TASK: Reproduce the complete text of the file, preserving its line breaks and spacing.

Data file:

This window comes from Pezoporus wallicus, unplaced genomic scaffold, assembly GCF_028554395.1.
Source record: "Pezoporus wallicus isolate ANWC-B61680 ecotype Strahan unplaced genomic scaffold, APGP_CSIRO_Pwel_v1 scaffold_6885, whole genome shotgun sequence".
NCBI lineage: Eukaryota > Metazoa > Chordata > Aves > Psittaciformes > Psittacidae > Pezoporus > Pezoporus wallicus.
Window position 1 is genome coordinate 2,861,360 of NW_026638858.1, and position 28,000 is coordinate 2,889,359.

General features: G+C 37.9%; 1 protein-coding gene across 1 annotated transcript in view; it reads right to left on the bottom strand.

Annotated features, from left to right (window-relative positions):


This window comes from Pezoporus wallicus, unplaced genomic scaffold, assembly GCF_028554395.1.
Source record: "Pezoporus wallicus isolate ANWC-B61680 ecotype Strahan unplaced genomic scaffold, APGP_CSIRO_Pwel_v1 scaffold_6885, whole genome shotgun sequence".
NCBI lineage: Eukaryota > Metazoa > Chordata > Aves > Psittaciformes > Psittacidae > Pezoporus > Pezoporus wallicus.
Window position 1 is genome coordinate 2,861,360 of NW_026638858.1, and position 28,000 is coordinate 2,889,359.

General features: G+C 37.9%; 1 protein-coding gene across 1 annotated transcript in view; it reads right to left on the bottom strand.

Annotated features, from left to right (window-relative positions):